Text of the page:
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Pathology

tango xray's picture
tango xray
Posts: 26
Joined: Oct 2017

So I had my open partial 11/1 and have been recovering like a rockstar for the most part minus a few days here and there.

I had my follow up 12/11 and the surgeon went over the pathology report ...my stage 1b changed to stage 3a, Grade 3.

I will meet with an oncologist Wednesday, 12/20 to discuss my options but I was presented with a trial study that is a double blind placebo... just wondering, if anyone has participated in such. I am not opposed to a trial study but being given a placebo/no treatment doesn'the feel right...

 

Steve.Adam's picture
Steve.Adam
Posts: 463
Joined: Oct 2016

Hi tx,

My T1b remained a T1b so I can't answer your question.

But... I will share a few thoughts.

First of all, remember that the placebo might turn out to be better. Trial drugs are sometimes disasters.

I can't advise, but if I was in your situation I think I would take some time out to think and certainly not rush to a decision.

But what is your situation? Do you know the probability of the cancer appearing elsewhere?

Steve.

 

 

Dutch1's picture
Dutch1
Posts: 152
Joined: Mar 2014

I decided to enter into a test trial after my surgery.  Half of us were on Everolumus and half had the sugar pill.  I had the real stuff.  I wrapped up my year on the trial about four years ago.

There's a split as to whether test trials are good or not so good.  For me, it worked out to be a good thing.  I have no regrets about it.  My oncologist feels that the trial was effective for me.  Of course, that's hard to prove.

Perhaps a second opinion from another doc would help you make up your mind on this.

Dutch

foxhd's picture
foxhd
Posts: 3183
Joined: Oct 2011

is important for everyone. I was in a phase 1 nivolumab study. Before it got a real name. They called it MDX 1106. Unfortunately after resolving 20 ish tumors I was bumped for minor growth in a node or two. But it saved my life. What is important is to know that I had already been told at 4 previous cancer centers that I was too advanced and only had months left. If I didn't get the 5th consult, I would have died. Drs and clinics are not equal. The fact is that even if they knew of the trial, they may not have had access to it and it was never considered in their scope of care. But they all were ready to monitor my demise within their available services. That was 2011.

What I am saying is to research the available trials on your own and choose one that fits your needs and doesn't use a placebo. Trial info is available on line. It may require new caregivers and facility but you must advocate for yourself.

Not only am I still here 7 years later but my success in the trial contributed to it's fast tracked availability for others. Nivolumab/ opdivo/mdx 1106 is keeping people alive with kidney, lung, and melanomas.

I was also given an option for a position in a votrient trial. It is significant to know there were placebos. (I didn't need a false hope. Nivo was a potential cure). If I had incorrectly chosen the votrient study, it would have also eliminated me from many other available and future trials. Needless to say, I wouldn't be here typing this.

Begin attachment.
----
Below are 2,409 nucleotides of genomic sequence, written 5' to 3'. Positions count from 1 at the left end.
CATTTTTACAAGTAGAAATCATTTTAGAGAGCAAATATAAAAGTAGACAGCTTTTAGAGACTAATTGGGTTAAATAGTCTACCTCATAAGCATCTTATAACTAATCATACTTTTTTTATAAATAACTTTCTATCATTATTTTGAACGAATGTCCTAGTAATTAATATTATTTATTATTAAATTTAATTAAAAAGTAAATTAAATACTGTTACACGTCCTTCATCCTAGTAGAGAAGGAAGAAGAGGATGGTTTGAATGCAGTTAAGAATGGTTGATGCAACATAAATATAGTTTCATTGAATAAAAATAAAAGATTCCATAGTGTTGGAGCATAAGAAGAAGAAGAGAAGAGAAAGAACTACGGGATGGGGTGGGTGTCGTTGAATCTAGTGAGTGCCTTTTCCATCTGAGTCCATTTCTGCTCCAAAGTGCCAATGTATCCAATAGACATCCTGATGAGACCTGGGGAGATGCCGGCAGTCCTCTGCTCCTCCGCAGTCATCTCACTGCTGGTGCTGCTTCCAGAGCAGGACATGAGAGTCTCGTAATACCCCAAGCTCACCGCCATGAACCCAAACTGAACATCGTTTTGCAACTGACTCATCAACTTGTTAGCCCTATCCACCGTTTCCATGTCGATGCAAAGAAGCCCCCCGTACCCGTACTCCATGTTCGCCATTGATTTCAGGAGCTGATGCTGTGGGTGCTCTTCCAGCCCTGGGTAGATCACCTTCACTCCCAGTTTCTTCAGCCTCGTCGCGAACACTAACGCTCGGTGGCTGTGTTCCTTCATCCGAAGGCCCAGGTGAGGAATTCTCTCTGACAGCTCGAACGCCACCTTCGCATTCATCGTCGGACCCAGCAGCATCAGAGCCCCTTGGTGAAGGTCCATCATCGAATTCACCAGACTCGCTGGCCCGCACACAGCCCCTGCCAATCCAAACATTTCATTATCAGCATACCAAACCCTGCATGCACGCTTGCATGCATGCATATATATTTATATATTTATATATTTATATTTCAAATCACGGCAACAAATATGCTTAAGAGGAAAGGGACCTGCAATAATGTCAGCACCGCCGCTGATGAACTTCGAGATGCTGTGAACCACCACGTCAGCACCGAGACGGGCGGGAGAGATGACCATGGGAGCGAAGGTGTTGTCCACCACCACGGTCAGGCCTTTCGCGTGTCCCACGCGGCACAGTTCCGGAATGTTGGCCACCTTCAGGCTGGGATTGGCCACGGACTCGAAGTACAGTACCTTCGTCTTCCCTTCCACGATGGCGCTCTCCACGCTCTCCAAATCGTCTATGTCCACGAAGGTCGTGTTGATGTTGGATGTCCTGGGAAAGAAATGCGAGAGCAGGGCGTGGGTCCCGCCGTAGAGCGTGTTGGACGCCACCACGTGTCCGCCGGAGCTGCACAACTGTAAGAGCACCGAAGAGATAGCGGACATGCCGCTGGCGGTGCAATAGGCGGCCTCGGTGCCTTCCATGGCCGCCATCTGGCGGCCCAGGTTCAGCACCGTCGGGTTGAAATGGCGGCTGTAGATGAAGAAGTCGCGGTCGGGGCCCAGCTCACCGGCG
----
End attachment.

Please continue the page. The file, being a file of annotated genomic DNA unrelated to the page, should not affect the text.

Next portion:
Don't fall for their sales pitch. Good or bad they need data to complete their studies and ensure continued research grants. You would only be a chart or id#. That is a big part of why you don't feel right about it.

 

tango xray's picture
tango xray
Posts: 26
Joined: Oct 2017

for your input. I have been researching options and have a list of questions. I  left the last appointment feeling a little deflated. I really thought I was cancer free after surgery so to be told of the different stage but only told of the test study and nothing else left me with way more questions than answes.

Thank you all again and Merry Christmas!

todd121's picture
todd121
Posts: 1449
Joined: Dec 2012

You don't mention what the study drug is. What drug is it?

I had the same experience as you. My stage 1 turned into stage 3 after pathology came back. It's the reason I don't really care for all of us telling people with stage 1 pre-surgery that they are going to be cured. There's substantially higher risk of recurrence with stage 3 compared to stage 1. The two RCC experts I saw put it at like 20-30% versus stage 1 is more like 5-10% (possibly less if you're a lower grade).

Unfortunately, there's no treatment for stage 3 other than just to follow up. The treatment, if they had one, would be what they call "adjuvant thereapy". Other cancers like breast and some other ones, have found that if they give treatment they can reduce the risk of it coming back. As far as I know, there is no approved adjuvant therapy for RCC still. That's why your choice is between the approved therapy (no therapy, just follow-ups looking for recurrence) and a trial drug. When they do studies, generally speaking, ethical guidelines require that you at least get as good as what the standard care is. In your case, that is just follow you and give you no drugs.

I was in the same boat as you 5 years ago. I chose to do a double-blind study of everolimus vs placebo. I was in the study a year. After a second year my cancer returned, so I was unblinded from the study (they needed to know if I had had the real drug or the placebo to treat me) and I found out I'd been on the placebo. As I remember, this study has turned out to not show any benefits in reduing recurrence.

I was given a choice at the time between two studies: everolimus vs placebo or votrient vs placebo.